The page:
Rebellion Gets A Forth Swing At AvP
Back in the first half of the 1990s, a little-known game development company called Rebellion released its first major title for a brand-new game console called the Atari Jaguar. That game was called Alien vs. Predator, and even though the ill-fated Atari console died after a short run, the title is still remembered as a shining star in the early days of first-person shooters.
In 1999, Rebellion was commissioned to develop a similar title for the PC. Dubbed Aliens versus Predator, the game will always be on my list of all-time favorites. It offered a triple campaign that allowed you to play through as a colonial marine, alien, and predator, all with their unique strengths and weaknesses.
Aliens versus Predator was one of the first PC games that let gamers experience really diverse cross-class multiplayer combat, and is the first PC game I can recall that really delivered a great multiplayer co-op survival mode. At the time, 10 years before Left 4 Dead's survival mode, people were helping each other survive an endless onslaught of fierce and endless aliens. Afterward, Aliens versus Predator 2 was handed to another game developer: Monolith. This company delivered a solid story, but in my opinion, Aliens versus Predator 2 never quite captured the creepy atmosphere of its predecessors. While Rebellion was again employed to create Aliens vs. Predator: Requiem for the PlayStation Portable in 2007, it is a movie tie-in title that wasn't very well received.
When I heard that Rebellion was in charge of the third PC installment, I was elated that the company was given another chance to once again provide a solid dose of sci-fi survival horror with the newest game in the series, simply called Aliens vs. Predator. More than 10 years after the original, I'm playing the spiritual sequel. But unfortunately, like almost everything else I've allowed myself to be enthusiastic about, the result is a little disappointing. Is the new Aliens vs. Predator a bad game? I don't think so, but the single-player campaigns seem to be missing a star quality that the original had.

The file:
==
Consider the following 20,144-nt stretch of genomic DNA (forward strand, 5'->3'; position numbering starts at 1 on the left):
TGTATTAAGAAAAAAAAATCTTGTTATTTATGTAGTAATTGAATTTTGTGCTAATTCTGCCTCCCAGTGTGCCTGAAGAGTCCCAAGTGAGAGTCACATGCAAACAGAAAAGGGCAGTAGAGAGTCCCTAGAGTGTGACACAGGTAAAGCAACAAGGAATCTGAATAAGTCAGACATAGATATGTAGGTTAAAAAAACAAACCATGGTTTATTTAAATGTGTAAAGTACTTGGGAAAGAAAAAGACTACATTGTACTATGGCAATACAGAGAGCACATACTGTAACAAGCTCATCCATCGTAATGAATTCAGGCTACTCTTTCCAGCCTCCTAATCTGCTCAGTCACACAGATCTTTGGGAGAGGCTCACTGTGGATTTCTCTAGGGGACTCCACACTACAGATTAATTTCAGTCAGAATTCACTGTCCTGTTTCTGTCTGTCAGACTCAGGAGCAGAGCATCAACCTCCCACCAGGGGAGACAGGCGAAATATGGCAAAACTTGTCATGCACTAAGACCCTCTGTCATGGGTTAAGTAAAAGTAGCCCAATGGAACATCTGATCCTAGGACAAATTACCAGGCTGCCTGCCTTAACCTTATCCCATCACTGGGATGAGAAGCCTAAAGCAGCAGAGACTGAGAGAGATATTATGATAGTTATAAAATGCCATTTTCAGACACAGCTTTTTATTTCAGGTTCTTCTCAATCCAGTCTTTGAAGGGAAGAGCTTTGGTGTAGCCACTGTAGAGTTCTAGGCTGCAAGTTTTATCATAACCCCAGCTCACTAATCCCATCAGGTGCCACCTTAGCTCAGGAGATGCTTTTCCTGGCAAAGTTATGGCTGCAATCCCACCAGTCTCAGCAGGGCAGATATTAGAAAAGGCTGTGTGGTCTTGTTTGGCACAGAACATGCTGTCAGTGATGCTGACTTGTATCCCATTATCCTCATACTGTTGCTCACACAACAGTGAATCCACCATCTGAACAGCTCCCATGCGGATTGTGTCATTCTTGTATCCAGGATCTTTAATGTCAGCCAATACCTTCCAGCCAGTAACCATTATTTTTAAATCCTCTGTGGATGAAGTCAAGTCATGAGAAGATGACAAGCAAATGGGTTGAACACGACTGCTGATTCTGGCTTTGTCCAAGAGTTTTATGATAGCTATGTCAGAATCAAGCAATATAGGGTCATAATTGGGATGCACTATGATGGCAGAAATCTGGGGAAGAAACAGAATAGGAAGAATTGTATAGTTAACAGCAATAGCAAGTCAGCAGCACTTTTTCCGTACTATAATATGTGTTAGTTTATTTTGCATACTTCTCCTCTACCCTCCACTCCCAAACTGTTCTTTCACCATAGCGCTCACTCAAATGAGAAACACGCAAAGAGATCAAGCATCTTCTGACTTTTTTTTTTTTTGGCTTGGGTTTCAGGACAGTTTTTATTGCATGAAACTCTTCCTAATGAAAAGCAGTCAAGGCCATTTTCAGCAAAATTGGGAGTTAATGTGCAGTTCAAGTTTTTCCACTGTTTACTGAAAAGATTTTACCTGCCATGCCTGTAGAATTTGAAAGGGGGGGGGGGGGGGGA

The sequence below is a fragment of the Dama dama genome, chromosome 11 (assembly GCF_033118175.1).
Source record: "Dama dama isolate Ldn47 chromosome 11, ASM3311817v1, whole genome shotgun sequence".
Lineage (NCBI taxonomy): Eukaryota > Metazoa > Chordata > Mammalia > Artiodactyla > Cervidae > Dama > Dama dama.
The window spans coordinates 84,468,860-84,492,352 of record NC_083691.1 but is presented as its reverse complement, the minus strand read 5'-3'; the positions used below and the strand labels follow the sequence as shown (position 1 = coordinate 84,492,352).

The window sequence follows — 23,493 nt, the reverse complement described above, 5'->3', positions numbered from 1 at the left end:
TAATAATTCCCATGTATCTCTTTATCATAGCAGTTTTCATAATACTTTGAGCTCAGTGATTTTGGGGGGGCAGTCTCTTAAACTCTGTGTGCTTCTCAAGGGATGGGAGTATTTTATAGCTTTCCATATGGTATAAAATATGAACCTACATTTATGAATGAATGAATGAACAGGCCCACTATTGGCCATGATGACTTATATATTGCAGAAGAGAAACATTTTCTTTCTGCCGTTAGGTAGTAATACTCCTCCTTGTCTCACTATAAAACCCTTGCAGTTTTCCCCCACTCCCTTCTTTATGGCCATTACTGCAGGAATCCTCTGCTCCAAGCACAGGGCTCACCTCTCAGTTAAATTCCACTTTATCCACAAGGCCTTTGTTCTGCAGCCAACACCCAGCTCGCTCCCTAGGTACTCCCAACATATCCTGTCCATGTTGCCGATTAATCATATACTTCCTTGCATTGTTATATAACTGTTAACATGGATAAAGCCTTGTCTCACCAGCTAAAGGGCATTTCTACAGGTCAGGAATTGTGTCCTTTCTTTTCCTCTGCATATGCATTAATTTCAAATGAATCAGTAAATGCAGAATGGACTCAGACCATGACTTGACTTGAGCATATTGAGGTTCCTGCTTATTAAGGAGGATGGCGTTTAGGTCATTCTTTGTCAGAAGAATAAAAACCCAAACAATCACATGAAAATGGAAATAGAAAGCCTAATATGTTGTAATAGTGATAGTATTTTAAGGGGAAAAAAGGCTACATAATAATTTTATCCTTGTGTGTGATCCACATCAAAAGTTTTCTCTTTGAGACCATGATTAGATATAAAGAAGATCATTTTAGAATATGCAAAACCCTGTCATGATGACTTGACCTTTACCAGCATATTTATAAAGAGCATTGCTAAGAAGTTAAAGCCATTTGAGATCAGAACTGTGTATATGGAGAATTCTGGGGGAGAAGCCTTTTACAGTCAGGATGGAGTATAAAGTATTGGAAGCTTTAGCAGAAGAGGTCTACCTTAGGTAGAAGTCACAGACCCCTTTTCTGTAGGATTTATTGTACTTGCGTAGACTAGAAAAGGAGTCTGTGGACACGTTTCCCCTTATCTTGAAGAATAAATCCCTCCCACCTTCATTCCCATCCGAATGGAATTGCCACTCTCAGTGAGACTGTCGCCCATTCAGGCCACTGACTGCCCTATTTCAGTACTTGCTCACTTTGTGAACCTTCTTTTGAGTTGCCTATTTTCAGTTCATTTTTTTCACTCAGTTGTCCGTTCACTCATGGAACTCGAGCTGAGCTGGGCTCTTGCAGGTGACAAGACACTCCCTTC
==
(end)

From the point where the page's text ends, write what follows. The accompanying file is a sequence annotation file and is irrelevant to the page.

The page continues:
The most unsettling thing about the sequel is that I can't quite put my finger on exactly what--if anything--is wrong. The graphics are lovely and the controls seem adequate enough, even if they can be finicky. Combat is updated appropriately and the proper challenges are where they should be. Playing a marine is unsettling, playing a predator delivers a powerful hunter vibe, and playing as the alien lets you experience the ugly fun of toying with hapless human victims before sneaking in for the kill.
I re-played the 1999 classic to see if I was watching the past through rose-colored glasses. The graphics are dated, but instead of being put off by the antiquated title, I found myself enjoying the experience. In the new game, the marine is lead around by an objective arrow, but in the original you just have to explore and find what you need to go on. I find this adds a lot of suspense and forces me into places I otherwise would try to avoid.
In the new game, aliens are somewhat slow to reach you, but are surprisingly resistant to gunfire. In the original, they come at you incredibly fast and are a bit easier to put down. The speed they wield in the original leads to more surprises, and even a jump or two. Another difference: the new game allows marines to push back aliens with melee in order to get an extra second to reload, but melee is not a marine's option in the original.